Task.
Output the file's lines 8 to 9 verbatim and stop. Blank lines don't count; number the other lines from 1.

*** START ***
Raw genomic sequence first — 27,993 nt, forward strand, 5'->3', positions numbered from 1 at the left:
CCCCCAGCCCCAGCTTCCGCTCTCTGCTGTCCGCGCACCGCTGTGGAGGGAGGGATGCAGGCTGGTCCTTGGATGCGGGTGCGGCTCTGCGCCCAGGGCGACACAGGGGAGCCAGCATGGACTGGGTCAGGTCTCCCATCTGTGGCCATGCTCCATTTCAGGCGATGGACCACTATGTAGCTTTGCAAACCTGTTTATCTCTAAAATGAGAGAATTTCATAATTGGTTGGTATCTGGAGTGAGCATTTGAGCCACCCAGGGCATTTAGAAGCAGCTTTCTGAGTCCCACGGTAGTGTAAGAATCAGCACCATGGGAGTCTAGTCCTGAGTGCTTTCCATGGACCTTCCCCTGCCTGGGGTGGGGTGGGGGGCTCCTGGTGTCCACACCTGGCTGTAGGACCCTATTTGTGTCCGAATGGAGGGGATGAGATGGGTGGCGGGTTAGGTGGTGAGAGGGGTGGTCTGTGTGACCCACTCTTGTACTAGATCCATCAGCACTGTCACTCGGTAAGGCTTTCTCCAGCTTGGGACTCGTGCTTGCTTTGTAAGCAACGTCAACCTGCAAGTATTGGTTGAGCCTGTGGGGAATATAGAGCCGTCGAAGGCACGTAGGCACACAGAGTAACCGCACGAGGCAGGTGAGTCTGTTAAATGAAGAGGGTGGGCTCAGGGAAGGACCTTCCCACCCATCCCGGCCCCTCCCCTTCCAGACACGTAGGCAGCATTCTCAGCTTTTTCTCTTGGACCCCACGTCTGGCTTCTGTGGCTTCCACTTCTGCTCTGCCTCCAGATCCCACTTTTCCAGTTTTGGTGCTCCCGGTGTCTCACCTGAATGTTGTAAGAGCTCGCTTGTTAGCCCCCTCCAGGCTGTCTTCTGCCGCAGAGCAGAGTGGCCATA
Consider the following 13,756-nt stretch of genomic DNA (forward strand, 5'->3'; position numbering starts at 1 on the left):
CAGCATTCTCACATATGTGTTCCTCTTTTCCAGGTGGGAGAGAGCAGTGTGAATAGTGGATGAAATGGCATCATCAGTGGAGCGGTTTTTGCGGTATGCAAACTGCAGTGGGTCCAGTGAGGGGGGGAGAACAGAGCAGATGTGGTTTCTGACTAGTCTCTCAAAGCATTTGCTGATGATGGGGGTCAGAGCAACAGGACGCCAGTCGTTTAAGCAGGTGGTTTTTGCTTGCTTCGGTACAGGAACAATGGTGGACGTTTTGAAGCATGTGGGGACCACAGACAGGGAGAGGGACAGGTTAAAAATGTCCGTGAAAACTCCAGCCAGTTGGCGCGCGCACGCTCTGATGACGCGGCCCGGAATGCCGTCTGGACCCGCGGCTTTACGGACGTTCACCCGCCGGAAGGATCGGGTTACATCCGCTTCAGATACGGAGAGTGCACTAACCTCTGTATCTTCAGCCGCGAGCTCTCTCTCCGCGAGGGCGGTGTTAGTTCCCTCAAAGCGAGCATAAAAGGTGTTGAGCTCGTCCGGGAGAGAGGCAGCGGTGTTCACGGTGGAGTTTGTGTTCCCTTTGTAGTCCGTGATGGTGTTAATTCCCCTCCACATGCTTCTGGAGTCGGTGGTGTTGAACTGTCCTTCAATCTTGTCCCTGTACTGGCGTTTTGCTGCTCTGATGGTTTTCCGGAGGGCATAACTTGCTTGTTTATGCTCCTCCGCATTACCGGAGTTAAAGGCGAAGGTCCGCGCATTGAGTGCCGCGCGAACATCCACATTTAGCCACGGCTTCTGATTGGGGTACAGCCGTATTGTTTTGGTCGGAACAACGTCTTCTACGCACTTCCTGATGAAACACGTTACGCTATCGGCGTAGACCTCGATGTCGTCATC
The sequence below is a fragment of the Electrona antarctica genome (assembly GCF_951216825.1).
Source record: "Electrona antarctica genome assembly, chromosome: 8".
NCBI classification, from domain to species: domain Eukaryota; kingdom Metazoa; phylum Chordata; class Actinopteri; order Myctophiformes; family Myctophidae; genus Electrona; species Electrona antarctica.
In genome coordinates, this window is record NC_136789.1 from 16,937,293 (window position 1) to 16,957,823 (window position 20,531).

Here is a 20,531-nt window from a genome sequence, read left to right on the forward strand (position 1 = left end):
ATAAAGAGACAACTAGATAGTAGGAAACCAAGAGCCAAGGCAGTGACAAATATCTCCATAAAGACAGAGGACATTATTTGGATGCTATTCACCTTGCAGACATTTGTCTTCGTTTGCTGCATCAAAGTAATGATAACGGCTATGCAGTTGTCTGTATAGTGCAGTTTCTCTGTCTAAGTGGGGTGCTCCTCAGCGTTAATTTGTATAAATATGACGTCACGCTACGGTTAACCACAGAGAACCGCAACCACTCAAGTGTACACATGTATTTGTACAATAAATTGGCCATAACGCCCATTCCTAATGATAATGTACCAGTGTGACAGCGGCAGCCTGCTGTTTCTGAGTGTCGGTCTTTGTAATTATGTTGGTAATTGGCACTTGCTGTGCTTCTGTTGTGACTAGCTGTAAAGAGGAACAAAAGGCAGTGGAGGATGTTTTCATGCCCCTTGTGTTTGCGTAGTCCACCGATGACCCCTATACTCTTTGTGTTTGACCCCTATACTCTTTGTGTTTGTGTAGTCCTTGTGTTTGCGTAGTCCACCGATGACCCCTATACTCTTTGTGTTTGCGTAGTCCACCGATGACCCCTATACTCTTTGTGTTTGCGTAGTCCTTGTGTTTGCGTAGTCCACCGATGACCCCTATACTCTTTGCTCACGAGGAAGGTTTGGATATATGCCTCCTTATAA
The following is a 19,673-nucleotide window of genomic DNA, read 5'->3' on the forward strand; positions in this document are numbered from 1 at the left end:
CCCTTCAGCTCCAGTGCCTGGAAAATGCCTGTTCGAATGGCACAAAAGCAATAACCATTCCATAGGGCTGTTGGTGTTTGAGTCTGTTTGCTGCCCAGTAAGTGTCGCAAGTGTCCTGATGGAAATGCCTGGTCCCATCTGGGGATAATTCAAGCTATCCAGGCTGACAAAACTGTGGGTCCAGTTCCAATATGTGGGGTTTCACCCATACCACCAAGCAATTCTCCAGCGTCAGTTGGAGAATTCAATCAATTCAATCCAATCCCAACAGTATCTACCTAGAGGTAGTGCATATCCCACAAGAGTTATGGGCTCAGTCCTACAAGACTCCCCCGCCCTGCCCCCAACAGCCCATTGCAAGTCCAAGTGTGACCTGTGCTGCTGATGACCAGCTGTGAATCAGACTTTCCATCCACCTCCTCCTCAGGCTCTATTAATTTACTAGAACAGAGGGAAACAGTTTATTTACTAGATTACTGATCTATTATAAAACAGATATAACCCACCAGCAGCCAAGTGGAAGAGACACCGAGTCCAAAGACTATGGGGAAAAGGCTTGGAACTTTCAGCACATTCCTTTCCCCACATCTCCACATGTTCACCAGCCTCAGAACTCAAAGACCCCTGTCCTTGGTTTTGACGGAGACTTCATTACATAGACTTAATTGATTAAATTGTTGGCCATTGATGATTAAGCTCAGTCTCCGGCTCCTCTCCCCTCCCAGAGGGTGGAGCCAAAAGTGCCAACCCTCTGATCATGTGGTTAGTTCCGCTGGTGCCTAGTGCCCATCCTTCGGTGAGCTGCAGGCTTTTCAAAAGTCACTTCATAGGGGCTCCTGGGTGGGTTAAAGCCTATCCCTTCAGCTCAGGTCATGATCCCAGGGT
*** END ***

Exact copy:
In genome coordinates, this window is record NC_136789.1 from 16,937,293 (window position 1) to 16,957,823 (window position 20,531).

Here is a 20,531-nt window from a genome sequence, read left to right on the forward strand (position 1 = left end):